From the Great Resignation (Big Quit) to the Great Unretirement, American retirees are returning to work in droves. Why do they do that?
It is mainly financial reasons that drive many seniors back to work: Due to inflation, life has become significantly more expensive. At the same time, stock market slumps have drastically reduced private pensions, because in the USA 75 percent of private pension plans co-financed by employers are invested in the stock market.
But boredom also plays a role: for some, life as a pensioner turned out to be more boring than expected. The many job advertisements on the labor market are just what some seniors need. Employers are also welcoming the new trend.
Studies show that older workers are good for business. For example, elderly customers value advice and service from other seniors. In addition, the retirees bring experience and a work ethic that younger people often lack, they say.
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According to the latest polls, two-thirds of all US retirees would consider returning to their old jobs. Over 1.5 million Americans have done so. In addition, a quarter of all employees are currently postponing their retirement later than originally planned.
Headlines about the “Great Unretirement” are now piling up in the US media – there are plenty of tips for retirees who are looking for a job again after months or years of work breaks.
“It’s different when you apply when you’re in your mid-60s or mid-70s,” says finance expert Chris Farrell on media portal KCM. Instead of sending out a letter of application and a CV, as was the case in the past, the author of “Unretirement: How the Baby Boomer Generation is Changing Our Ideas of Work, Community and a Good Life” advises American retirees to do more networking.
Anyone looking for a job should first contact former colleagues, family, friends and acquaintances directly. “They can make the necessary connections more easily.”
Californian Terri McMichael tried it – and succeeded. In one of her favorite shops, the 65-year-old immediately asked about a job.
She came as a customer and stayed as a saleswoman, the former interior designer revealed to Channel 3. She really enjoys working with customers. “I’ve always loved this store. I’m really happy.”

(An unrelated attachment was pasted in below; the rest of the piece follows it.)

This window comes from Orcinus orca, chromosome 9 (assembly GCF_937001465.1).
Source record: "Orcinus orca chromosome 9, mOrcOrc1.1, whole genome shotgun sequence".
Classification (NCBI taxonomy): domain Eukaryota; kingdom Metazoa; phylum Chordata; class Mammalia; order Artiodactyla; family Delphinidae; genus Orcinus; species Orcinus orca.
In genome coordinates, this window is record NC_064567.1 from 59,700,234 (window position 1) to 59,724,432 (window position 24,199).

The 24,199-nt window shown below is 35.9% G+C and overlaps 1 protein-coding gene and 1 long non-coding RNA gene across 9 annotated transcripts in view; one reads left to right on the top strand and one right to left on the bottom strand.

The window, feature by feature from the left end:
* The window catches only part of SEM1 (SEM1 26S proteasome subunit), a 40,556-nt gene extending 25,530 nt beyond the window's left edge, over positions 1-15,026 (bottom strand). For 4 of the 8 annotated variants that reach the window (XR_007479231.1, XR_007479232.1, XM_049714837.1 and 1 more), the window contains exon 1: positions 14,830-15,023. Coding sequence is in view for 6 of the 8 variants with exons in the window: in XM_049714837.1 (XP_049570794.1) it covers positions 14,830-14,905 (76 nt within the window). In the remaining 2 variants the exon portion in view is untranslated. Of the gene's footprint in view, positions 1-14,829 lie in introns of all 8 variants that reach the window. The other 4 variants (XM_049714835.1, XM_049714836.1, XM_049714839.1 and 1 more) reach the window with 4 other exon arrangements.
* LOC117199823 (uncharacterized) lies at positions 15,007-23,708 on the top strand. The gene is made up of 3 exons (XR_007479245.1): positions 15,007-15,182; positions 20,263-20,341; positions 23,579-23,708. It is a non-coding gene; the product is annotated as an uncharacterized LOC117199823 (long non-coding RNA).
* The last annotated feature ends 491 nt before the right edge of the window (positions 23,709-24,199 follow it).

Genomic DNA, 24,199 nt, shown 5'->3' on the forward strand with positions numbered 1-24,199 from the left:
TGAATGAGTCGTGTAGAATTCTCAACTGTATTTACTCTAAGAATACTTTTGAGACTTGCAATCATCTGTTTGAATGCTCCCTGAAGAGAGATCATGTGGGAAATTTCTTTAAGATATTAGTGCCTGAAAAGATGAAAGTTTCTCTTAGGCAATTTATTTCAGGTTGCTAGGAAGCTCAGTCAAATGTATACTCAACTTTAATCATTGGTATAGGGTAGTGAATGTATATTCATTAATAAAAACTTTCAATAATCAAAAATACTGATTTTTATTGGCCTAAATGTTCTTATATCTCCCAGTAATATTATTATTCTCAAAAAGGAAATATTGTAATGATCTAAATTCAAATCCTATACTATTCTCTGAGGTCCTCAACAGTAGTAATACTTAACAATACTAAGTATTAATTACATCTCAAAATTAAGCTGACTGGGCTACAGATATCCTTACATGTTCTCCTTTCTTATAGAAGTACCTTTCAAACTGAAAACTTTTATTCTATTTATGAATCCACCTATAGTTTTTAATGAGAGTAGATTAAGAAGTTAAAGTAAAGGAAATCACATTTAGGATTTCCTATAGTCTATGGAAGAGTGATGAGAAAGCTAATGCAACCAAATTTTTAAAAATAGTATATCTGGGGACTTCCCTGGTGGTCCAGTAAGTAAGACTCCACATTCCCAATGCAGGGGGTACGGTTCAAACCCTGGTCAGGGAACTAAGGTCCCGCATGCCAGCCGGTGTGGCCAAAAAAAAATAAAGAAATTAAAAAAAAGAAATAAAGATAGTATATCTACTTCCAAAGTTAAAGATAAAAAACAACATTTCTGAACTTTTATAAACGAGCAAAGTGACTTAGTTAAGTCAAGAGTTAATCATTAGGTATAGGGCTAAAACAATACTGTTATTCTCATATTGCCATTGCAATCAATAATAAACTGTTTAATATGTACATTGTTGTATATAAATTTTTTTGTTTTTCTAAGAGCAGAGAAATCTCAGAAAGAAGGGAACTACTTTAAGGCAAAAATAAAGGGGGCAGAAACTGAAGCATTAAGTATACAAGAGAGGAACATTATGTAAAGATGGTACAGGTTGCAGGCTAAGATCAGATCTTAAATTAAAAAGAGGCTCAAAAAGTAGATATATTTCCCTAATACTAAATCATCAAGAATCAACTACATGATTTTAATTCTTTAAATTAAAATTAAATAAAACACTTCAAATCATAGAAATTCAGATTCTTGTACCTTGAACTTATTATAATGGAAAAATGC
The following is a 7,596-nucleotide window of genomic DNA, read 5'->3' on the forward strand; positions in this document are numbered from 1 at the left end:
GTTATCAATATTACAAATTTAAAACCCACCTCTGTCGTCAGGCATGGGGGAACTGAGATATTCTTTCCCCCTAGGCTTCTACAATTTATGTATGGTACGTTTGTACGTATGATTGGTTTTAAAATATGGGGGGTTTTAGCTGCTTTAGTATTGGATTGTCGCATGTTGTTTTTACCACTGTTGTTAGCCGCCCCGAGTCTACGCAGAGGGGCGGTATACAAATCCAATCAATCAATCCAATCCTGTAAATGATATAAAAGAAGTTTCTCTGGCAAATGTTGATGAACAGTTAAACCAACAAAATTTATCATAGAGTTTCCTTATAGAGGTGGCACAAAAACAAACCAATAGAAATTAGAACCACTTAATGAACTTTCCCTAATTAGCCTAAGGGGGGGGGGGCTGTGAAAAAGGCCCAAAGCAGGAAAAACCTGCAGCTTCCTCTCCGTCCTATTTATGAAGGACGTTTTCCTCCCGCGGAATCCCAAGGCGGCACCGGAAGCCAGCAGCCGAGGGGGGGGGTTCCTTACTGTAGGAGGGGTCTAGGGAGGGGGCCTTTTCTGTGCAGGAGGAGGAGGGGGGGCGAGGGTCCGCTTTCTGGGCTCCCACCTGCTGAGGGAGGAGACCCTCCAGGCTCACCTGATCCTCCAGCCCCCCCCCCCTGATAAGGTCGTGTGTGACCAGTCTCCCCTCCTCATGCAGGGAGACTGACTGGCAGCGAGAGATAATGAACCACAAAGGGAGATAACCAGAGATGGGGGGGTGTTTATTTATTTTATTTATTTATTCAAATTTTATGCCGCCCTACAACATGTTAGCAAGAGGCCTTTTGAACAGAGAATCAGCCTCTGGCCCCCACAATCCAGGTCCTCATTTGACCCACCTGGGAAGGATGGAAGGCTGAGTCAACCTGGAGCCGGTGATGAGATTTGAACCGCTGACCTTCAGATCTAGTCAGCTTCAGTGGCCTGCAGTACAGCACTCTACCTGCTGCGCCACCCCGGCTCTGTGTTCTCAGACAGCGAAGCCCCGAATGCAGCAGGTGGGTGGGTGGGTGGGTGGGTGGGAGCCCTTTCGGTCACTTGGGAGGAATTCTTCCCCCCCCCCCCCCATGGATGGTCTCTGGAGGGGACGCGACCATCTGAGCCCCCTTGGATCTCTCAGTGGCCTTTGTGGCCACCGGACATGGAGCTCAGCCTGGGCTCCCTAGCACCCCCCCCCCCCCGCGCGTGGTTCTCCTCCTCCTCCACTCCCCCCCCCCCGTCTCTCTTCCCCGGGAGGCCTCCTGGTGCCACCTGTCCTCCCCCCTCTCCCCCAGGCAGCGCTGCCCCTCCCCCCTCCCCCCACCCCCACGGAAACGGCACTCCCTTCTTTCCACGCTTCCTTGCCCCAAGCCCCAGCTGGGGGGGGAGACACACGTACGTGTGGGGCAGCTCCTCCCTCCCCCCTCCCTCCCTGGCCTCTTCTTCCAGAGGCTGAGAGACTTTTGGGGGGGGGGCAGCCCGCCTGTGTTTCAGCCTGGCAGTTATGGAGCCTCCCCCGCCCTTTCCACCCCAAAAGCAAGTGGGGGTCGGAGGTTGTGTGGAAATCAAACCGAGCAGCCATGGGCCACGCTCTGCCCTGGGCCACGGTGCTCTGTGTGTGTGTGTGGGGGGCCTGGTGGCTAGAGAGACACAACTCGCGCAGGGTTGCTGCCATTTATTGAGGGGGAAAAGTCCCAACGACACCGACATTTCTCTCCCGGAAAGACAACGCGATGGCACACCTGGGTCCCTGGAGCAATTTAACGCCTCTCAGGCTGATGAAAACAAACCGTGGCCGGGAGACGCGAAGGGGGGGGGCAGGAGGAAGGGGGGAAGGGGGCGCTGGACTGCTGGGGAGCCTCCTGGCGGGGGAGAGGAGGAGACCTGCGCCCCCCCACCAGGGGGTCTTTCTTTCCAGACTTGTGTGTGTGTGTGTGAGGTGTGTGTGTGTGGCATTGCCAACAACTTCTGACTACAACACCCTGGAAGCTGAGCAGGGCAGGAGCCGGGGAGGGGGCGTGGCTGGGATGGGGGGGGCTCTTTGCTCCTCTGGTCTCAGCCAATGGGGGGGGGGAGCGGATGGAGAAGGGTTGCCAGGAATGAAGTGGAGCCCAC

McMichael retired five years earlier. Now she works five days a week at the small hardware store in Palm Springs and hopes to remain employed for many years to come.
“It’s a great place to work. I couldn’t sit quietly at home.” Like her, more and more Americans seem to find retirement unsatisfactory.
Before, they had a job and social contacts. Nevertheless, for McMichael and most other seniors looking for a job, it is primarily about money: “In this economic situation, I need an extra income.”
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She is no exception. “Many have not saved enough to retire by the time they are 65. Everything costs more. Anyone who now resorts to capital investments in their retirement has to worry: Will I use up my savings too quickly?” says the financial expert Farrell.
Extra earnings would allow many seniors to delay claiming Social Security. At age 62, Americans can have their Social Security paid out. But if you only do this at the age of 70, you will receive higher monthly payments.
According to surveys, older Americans continue to complain about age discrimination in the workplace. Still, many employers seem increasingly aware of the merits of their aging employees.
According to studies by Columbia University, older workers change jobs far less often than their younger colleagues and also miss significantly fewer working days. They were also certified as having more pronounced interpersonal skills.
Columbia research of small businesses in New York found other benefits of older employees: more experience, more attention to customer needs – and a better work ethic. “I think older people take work more seriously,” said Richard Aviles, owner of a cleaning chain.
The owners of countless other family businesses such as restaurants, bagel shops or the Steinway piano shop
Even in the not-so-small Apple Store in Manhattan, older employees are now placed at the entrance doors with the intention of taking older customers’ shyness away from the technical ambience.